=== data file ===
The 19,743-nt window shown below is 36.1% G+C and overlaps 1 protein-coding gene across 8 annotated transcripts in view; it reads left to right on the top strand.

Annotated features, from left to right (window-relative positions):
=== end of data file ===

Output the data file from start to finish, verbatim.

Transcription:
The 19,743-nt window shown below is 36.1% G+C and overlaps 1 protein-coding gene across 8 annotated transcripts in view; it reads left to right on the top strand.

Annotated features, from left to right (window-relative positions):